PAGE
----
11. Lost in translation
Failed advertising campaigns
One of the most compelling reasons to learn any language is so as to avoid the embarrassing translation errors which have afflicted many companies trying to launch their products in new and untested markets. Clairol for example introduced the "Mist Stick", a curling iron, into Germany only to find out that "Mist" is slang for manure. And Rolls Royce had similar problems in marketing their "Silver Mist"!
Of course, such howlers are not such just limited to firms trying to crack the German-speaking market. Here are many more examples of product launches into other languages which got lost in translation.
1. The American Dairy Association's huge success with the campaign "Got Milk?" prompted them to expand advertising to Mexico. It was soon brought to their attention that the Spanish translation read "Are you lactating?".
2. Coors put its slogan, "Turn it loose", into Spanish, where it was read as "Suffer from Diarrhoea".
3. Scandinavian vacuum manufacturer Electrolux used the following in an American campaign: "Nothing sucks like an Electrolux".
4. General Motors are probably still trying to forget the fiasco which ensued when they tried to market the Chevy Nova in Central and South America. "No va" means, of course, in Spanish, "it doesn't go".
5. When Gerber started selling baby food in Africa, they used the same packaging as in the US, with the smiling baby on the label. Later they learned that in Africa, companies routinely put pictures on the labels of what's inside, since many people can't read.
6. Colgate introduced a toothpaste in France called Cue, the name of a notorious porno magazine.
7. An American T-shirt maker in Miami printed shirts for the Spanish market which promoted the Pope's visit. Instead of "I saw the Pope" (= el Papa), the shirts read "I saw the Potato" (= la papa).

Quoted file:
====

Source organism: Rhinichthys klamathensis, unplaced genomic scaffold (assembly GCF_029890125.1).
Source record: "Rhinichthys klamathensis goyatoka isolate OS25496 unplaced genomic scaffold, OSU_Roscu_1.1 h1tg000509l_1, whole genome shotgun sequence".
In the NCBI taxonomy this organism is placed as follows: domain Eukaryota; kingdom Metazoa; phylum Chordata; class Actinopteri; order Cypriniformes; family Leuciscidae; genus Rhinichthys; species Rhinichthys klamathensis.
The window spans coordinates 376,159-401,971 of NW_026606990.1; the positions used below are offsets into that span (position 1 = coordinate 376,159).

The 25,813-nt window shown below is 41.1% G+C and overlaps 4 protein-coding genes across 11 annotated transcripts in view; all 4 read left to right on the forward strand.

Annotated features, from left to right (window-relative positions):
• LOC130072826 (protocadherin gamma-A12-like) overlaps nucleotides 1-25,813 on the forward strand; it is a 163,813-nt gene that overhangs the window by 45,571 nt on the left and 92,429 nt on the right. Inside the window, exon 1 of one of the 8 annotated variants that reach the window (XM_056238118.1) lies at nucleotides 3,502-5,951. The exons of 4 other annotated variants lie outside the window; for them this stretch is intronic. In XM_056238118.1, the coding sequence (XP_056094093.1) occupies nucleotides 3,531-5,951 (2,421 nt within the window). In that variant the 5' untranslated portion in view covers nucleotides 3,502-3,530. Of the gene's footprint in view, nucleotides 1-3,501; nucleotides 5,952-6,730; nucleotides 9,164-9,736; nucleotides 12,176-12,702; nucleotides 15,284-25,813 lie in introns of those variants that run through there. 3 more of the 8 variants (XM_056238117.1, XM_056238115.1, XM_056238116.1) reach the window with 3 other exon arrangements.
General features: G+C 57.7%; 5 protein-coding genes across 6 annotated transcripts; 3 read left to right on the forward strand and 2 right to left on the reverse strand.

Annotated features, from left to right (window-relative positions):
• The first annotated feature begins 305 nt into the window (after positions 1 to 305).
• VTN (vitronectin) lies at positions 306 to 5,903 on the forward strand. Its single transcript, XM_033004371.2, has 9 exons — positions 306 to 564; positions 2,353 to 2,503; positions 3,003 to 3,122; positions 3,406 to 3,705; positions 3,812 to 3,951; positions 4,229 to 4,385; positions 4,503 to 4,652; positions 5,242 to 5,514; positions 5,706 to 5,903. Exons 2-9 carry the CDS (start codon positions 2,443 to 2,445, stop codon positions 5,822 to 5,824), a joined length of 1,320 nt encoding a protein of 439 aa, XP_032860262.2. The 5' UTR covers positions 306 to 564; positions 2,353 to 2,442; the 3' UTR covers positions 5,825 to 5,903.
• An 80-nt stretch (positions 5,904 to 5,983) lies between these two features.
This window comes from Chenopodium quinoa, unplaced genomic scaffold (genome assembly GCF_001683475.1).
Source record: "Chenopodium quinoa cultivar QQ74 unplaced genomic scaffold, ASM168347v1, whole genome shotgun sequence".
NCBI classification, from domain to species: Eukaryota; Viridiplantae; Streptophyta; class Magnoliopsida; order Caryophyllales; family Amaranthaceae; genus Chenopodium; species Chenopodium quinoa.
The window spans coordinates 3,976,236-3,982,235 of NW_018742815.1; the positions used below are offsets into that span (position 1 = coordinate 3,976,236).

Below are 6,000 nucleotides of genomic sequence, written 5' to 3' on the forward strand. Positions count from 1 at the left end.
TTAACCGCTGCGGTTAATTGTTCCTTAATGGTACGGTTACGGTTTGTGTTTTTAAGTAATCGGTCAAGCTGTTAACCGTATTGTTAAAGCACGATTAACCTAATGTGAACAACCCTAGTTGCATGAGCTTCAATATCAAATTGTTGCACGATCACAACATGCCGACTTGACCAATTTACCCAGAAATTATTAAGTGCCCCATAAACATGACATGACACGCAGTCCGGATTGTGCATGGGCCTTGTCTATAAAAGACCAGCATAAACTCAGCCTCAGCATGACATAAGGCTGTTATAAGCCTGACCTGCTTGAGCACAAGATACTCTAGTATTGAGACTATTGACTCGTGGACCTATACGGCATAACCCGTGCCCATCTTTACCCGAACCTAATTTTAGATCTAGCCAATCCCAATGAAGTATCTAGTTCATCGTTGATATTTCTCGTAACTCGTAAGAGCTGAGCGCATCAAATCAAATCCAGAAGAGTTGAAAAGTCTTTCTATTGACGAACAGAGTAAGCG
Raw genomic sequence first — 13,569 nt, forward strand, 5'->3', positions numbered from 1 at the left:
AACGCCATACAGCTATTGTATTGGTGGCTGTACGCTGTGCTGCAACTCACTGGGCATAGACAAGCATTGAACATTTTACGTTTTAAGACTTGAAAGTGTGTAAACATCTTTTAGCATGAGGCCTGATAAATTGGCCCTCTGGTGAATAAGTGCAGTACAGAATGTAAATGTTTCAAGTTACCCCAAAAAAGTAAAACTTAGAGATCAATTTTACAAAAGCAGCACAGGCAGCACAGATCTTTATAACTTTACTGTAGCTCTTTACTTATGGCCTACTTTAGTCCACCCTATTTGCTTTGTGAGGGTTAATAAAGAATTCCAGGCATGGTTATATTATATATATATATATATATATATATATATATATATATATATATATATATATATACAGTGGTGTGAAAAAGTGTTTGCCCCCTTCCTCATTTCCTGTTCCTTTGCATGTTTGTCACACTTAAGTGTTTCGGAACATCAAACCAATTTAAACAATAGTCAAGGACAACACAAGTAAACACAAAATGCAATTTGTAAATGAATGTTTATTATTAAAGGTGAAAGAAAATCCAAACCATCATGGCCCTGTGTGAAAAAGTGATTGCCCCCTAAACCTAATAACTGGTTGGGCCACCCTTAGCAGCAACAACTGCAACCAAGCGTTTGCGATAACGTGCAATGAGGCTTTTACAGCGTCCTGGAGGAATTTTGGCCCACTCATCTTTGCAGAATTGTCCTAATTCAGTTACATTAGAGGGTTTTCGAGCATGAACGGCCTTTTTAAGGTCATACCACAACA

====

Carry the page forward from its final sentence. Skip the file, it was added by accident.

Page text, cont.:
8. Pepsi's "Come alive with the Pepsi generation" translated into "Pepsi brings your ancestors back from the grave" in Chinese.
9. The Coca-Cola name in China was first read in China as "Kekoukela", meaning "Bite the wax tadpole" or "Female horse stuffed with wax", depending on the dialect. Coke then researched 40,000 characters to find a phonetic equivalent "kokou kole", translating into "Happiness in the mouth".
10. Frank Perdue's chicken slogan, "It takes a strong man to make a tender chicken" was translated into Spanish as "It takes an aroused man to make a chicken affectionate".
11. When Parker Pen marketed a ball-point pen in Mexico, its ads were supposed to have read: "It won't leak in your pocket and embarrass you". The company thought that the word "embarazar" (= to impregnate) meant "to embarrass", so the ad read: "It won't leak in your pocket and make you pregnant".
12. When American Airlines wanted to advertise its new leather first class seats in the Mexican market, it translated its "Fly in leather" campaign literally, which meant "Fly naked" (vuela en cuero) in Spanish.
"Courteous, efficient self-service"
Hotel notices are a similar source of unintentional mirth. You may be relieved to note from the
first five of the following batch of contributions that the Germans often have as many problems
with English as we do with German.
1. A sign in a Leipzig elevator stated: "Do not enter the lift backwards, and only when lit up."